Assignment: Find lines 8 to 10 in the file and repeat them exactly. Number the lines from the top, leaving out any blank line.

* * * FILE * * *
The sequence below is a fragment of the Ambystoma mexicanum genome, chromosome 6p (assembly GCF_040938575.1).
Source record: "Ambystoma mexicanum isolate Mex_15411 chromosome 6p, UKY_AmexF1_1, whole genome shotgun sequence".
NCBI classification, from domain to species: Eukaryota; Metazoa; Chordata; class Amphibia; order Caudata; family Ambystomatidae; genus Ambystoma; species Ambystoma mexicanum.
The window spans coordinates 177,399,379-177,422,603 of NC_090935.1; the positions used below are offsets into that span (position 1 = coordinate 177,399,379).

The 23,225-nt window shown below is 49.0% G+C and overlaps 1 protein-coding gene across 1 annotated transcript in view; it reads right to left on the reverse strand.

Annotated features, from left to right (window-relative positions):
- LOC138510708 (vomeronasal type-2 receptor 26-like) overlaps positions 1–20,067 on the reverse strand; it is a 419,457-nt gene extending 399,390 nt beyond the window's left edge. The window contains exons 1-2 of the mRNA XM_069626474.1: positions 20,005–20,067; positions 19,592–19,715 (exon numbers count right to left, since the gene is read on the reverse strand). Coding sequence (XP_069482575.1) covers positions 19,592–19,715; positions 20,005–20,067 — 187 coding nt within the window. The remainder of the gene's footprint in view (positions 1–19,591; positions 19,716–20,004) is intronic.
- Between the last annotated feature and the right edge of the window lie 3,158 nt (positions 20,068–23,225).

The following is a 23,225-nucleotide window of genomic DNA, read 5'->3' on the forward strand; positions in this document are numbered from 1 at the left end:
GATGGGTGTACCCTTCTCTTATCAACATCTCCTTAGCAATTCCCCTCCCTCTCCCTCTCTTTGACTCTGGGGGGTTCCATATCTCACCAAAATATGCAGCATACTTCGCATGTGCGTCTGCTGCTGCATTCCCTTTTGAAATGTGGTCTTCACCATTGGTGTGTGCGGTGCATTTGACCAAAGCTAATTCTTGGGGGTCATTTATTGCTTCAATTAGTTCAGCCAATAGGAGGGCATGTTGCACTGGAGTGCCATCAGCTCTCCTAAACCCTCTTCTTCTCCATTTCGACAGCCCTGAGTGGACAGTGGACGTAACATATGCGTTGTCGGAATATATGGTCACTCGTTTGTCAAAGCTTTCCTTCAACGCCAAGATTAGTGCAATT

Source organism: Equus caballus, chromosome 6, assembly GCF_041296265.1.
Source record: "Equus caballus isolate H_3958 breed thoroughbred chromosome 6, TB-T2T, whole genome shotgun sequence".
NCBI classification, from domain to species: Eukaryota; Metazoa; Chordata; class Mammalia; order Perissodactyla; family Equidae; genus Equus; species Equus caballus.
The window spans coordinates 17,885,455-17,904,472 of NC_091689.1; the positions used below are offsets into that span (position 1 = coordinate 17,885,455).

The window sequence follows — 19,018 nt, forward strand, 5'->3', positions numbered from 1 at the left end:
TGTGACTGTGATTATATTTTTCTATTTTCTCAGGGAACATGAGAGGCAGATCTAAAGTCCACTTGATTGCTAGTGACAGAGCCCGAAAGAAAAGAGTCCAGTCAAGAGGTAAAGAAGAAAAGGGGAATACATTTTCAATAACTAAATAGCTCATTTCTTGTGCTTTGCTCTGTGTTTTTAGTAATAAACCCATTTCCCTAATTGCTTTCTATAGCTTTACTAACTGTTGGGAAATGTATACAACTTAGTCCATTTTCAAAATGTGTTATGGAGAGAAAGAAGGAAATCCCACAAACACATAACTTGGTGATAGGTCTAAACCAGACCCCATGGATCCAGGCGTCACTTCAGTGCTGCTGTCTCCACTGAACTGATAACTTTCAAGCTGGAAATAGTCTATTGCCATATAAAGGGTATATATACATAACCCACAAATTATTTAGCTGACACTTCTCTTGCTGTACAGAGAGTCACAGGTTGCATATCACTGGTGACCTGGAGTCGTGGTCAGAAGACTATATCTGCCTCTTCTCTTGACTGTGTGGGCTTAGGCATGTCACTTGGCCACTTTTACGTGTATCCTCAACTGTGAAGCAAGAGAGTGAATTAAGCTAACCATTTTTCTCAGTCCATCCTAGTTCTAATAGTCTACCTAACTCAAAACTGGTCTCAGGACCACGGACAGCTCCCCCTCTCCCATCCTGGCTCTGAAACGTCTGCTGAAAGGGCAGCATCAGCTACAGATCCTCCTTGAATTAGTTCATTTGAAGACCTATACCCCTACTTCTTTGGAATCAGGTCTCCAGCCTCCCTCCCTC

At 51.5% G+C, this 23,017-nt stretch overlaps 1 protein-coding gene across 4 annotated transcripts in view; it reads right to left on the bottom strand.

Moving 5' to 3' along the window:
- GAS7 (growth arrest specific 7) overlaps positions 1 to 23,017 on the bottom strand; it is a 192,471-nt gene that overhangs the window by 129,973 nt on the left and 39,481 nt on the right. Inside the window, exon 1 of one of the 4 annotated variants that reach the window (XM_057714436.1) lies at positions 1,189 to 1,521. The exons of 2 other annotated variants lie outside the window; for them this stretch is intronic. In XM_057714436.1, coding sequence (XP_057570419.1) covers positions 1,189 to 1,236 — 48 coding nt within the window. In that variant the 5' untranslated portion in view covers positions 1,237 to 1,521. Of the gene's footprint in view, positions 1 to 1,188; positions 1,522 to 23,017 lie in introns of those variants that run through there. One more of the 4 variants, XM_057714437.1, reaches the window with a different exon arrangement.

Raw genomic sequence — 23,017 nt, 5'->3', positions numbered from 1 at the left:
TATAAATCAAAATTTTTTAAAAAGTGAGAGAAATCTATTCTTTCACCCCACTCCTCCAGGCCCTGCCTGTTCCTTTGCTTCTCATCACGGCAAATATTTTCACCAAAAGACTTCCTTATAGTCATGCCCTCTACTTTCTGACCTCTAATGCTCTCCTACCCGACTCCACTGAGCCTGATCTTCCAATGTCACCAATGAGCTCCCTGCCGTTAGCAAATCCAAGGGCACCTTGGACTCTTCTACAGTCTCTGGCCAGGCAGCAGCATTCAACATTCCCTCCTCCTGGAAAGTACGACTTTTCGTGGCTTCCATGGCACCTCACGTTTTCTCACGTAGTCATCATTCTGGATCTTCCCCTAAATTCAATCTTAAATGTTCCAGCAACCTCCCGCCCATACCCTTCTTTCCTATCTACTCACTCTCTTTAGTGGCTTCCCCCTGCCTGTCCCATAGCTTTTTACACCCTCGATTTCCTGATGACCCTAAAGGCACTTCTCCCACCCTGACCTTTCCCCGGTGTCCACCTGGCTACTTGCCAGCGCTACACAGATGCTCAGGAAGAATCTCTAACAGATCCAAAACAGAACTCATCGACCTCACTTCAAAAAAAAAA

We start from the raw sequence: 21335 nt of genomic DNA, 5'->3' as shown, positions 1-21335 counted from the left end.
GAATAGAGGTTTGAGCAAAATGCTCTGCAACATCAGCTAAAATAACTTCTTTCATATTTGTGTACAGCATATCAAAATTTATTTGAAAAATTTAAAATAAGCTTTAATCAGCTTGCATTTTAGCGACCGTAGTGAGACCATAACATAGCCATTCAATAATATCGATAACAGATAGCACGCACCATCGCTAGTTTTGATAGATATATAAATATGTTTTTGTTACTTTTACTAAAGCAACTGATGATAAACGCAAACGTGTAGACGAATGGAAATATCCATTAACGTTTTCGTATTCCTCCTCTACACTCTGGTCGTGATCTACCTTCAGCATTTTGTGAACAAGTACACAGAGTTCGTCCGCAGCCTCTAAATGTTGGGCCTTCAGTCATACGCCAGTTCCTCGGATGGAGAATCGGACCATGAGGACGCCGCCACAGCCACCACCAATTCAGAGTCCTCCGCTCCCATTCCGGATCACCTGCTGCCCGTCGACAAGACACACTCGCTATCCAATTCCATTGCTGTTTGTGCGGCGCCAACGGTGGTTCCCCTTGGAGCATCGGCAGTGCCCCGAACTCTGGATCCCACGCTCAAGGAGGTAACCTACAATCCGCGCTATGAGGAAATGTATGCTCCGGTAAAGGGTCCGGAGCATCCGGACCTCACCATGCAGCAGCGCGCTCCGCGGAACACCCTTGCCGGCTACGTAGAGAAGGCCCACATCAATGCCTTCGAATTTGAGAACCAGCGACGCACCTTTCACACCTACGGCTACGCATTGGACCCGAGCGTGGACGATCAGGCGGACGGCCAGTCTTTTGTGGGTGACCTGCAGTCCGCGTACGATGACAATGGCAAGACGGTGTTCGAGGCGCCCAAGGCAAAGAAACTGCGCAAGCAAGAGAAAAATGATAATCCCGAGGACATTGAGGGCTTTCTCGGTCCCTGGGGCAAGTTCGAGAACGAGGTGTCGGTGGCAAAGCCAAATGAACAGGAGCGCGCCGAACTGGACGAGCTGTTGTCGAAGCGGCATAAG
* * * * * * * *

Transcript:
- Between the last annotated feature and the right edge of the window lie 3,158 nt (positions 20,068–23,225).

The following is a 23,225-nucleotide window of genomic DNA, read 5'->3' on the forward strand; positions in this document are numbered from 1 at the left end:
GATGGGTGTACCCTTCTCTTATCAACATCTCCTTAGCAATTCCCCTCCCTCTCCCTCTCTTTGACTCTGGGGGGTTCCATATCTCACCAAAATATGCAGCATACTTCGCATGTGCGTCTGCTGCTGCATTCCCTTTTGAAATGTGGTCTTCACCATTGGTGTGTGCGGTGCATTTGACCAAAGCTAATTCTTGGGGGTCATTTATTGCTTCAATTAGTTCAGCCAATAGGAGGGCATGTTGCACTGGAGTGCCATCAGCTCTCCTAAACCCTCTTCTTCTCCATTTCGACAGCCCTGAGTGGACAGTGGACGTAACATATGCGTTGTCGGAATATATGGTCACTCGTTTGTCAAAGCTTTCCTTCAACGCCAAGATTAGTGCAATT